The team at Goldextra took a different approach to awareness building with their game, Frontiers. They used an existing game engine that is popular among the PC modding community (Half Life 2). Despite their low expectations and lack of support from the original game engine creators, the game was downloaded over 40,000 times. Frontiers is a “first person shooter” style experience surrounding Europe’s migration policies. You have the option of playing as a Sub-Saharan refugee or a border officer, both with unique game play styles. To create an informative and immersive experience, Goldextra took a documentary style approach in gathering data, conducting interviews, and learning about the challenges refugees and border police face.

What we can learn from Frontiers and its feedback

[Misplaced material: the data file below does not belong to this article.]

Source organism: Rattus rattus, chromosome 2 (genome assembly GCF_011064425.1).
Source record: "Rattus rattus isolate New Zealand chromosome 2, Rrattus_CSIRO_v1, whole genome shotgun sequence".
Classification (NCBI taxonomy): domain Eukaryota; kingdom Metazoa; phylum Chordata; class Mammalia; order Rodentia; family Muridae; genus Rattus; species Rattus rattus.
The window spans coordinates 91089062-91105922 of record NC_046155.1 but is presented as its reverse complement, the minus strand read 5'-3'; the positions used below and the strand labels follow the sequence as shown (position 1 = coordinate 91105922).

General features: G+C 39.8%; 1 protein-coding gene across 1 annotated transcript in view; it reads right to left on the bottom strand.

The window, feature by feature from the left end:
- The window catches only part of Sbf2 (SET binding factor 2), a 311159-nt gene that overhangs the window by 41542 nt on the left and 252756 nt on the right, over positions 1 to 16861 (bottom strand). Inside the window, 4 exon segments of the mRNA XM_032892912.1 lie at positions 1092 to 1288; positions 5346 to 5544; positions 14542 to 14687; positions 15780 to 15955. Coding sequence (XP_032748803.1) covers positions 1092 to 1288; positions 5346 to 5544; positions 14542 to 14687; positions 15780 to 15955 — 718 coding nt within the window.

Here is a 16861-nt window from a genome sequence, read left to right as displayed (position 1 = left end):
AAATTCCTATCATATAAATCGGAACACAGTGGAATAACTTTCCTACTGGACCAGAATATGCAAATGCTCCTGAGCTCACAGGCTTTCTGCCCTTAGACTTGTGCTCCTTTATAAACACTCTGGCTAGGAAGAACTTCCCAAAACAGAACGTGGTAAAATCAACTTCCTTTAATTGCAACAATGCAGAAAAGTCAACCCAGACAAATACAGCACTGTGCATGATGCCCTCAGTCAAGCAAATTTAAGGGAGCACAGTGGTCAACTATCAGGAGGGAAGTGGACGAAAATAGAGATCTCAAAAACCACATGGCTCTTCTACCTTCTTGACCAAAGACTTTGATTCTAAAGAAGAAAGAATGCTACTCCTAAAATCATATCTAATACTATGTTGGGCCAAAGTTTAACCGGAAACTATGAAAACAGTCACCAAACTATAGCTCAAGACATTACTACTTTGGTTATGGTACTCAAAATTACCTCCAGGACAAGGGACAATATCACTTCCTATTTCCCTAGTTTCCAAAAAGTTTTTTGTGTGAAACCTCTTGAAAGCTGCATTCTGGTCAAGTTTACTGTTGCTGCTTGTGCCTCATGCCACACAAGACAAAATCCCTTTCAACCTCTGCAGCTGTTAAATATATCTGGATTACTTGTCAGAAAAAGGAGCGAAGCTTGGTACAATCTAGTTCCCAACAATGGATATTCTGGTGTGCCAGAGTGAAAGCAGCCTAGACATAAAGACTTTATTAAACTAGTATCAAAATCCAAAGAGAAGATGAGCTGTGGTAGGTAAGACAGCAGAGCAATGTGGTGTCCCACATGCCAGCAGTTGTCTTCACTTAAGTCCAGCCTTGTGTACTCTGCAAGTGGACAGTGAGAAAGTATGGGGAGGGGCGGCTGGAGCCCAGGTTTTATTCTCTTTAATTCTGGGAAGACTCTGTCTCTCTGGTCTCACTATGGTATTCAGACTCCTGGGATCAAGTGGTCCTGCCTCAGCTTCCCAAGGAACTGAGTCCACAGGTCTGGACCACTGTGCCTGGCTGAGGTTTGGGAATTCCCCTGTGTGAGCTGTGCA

1. The jury liked the use of an existing game engine. As an alternative (or addition), they suggested that the studio also investigate the idea of “machinima”, the popular process of creating narrative films by manipulating existing game engines. Since Goldextra took a documentary style approach in gathering data for their game, the jury suggested ‘translating’ that method to also present their findings in a non-game format.

2. Considering machinima to spread the message,over creating a full-blown game was a provocative suggestion by the jury, but one that can help first time game creators with limited funding. They believed the team may be able to use machinima as a pathway, and reach their potential target demographics while foregoing the lengthy process of building a complete 3D game.